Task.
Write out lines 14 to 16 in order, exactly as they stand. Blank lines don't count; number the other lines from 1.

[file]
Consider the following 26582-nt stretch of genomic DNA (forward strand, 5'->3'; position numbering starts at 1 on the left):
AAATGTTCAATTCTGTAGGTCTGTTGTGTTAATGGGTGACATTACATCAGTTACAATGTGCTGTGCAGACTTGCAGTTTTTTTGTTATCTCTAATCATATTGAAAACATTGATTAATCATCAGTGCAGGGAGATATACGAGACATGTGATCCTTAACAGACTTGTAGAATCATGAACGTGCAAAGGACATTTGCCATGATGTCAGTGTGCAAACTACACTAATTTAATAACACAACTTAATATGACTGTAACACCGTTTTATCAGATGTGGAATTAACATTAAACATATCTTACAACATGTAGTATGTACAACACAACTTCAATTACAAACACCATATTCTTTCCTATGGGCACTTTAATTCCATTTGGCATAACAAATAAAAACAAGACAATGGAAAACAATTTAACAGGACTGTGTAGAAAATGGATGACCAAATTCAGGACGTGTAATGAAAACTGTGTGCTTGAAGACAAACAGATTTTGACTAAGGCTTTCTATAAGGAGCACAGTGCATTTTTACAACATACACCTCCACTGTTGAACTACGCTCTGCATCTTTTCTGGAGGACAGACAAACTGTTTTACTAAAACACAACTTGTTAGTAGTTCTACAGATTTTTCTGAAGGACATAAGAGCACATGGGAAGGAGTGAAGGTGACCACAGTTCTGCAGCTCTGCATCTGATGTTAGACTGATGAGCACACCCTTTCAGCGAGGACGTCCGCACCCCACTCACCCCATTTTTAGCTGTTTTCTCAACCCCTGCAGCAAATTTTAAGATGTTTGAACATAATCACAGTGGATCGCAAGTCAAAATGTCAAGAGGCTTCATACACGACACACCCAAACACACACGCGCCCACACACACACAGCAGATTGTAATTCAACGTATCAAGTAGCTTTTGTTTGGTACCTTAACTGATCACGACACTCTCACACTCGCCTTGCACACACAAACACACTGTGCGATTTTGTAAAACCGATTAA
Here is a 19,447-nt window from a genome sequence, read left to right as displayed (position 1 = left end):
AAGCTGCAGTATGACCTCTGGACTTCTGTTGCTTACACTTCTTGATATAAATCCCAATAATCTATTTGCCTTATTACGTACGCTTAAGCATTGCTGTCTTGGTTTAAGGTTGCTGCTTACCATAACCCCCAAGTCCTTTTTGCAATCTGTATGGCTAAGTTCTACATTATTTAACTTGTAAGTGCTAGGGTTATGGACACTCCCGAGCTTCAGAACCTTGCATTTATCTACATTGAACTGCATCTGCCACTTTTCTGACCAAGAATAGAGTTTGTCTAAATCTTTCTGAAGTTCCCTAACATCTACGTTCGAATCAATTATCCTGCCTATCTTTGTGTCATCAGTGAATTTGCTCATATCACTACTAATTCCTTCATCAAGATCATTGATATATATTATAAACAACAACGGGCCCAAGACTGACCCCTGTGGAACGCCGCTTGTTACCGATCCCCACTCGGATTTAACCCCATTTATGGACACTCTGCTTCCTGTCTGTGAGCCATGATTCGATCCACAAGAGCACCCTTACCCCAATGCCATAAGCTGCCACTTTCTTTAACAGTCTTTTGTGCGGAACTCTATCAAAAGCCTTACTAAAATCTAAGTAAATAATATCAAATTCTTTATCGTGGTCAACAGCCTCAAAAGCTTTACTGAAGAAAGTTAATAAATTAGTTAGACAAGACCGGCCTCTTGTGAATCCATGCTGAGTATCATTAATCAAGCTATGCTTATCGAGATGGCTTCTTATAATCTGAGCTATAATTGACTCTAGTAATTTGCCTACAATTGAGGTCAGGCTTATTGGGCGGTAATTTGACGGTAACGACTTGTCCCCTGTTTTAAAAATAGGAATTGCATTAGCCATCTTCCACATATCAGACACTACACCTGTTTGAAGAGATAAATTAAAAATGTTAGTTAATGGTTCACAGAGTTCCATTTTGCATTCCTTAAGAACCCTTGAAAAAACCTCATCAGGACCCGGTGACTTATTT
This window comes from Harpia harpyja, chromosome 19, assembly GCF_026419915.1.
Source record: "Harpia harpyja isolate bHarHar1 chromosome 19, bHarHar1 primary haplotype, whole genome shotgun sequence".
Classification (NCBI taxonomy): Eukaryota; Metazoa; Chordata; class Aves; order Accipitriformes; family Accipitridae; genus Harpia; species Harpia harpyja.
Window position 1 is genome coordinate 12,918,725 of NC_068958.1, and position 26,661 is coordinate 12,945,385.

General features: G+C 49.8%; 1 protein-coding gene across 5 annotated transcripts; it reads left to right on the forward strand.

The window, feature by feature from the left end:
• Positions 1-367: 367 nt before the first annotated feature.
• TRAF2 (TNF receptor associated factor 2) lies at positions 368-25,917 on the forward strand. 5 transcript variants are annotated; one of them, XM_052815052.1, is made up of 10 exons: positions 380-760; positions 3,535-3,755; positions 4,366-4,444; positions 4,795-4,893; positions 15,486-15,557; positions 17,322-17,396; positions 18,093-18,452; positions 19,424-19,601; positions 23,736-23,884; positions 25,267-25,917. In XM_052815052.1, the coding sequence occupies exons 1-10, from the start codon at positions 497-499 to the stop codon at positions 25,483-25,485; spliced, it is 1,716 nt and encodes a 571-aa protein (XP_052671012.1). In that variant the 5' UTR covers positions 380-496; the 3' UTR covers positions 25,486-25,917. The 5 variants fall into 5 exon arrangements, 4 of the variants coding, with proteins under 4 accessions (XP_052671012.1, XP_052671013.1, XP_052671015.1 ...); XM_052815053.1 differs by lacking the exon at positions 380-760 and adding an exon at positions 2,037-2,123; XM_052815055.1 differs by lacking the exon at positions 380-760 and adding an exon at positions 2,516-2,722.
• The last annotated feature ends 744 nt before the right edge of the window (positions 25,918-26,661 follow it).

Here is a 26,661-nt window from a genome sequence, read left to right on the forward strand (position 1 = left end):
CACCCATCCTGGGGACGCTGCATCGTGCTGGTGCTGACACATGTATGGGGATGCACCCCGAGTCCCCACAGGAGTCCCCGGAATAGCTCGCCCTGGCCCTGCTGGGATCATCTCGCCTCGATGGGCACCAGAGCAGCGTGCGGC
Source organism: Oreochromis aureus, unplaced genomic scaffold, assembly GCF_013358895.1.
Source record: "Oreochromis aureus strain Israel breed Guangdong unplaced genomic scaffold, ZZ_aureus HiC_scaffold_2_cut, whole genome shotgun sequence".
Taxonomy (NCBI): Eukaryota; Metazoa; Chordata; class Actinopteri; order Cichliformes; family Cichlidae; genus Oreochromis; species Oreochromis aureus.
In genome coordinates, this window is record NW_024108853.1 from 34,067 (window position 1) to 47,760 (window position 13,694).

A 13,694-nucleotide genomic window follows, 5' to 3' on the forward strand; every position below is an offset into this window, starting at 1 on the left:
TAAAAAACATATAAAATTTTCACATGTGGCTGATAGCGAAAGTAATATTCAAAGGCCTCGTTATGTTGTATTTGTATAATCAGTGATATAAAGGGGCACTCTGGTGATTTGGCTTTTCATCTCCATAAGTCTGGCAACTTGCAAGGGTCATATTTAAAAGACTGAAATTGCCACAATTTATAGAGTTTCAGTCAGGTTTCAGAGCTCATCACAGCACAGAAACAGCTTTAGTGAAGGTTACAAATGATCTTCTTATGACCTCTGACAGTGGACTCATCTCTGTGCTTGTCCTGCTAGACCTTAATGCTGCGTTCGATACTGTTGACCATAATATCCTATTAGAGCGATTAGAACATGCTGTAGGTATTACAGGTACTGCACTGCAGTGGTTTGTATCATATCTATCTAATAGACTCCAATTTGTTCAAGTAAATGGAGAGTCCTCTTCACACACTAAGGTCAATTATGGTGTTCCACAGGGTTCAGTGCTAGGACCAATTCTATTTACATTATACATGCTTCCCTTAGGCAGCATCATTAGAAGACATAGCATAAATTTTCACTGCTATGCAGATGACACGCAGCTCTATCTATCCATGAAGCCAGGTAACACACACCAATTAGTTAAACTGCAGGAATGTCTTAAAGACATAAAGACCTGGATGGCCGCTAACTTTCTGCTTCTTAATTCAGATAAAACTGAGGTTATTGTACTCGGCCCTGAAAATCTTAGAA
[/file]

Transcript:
Here is a 26,661-nt window from a genome sequence, read left to right on the forward strand (position 1 = left end):
CACCCATCCTGGGGACGCTGCATCGTGCTGGTGCTGACACATGTATGGGGATGCACCCCGAGTCCCCACAGGAGTCCCCGGAATAGCTCGCCCTGGCCCTGCTGGGATCATCTCGCCTCGATGGGCACCAGAGCAGCGTGCGGC
Source organism: Oreochromis aureus, unplaced genomic scaffold, assembly GCF_013358895.1.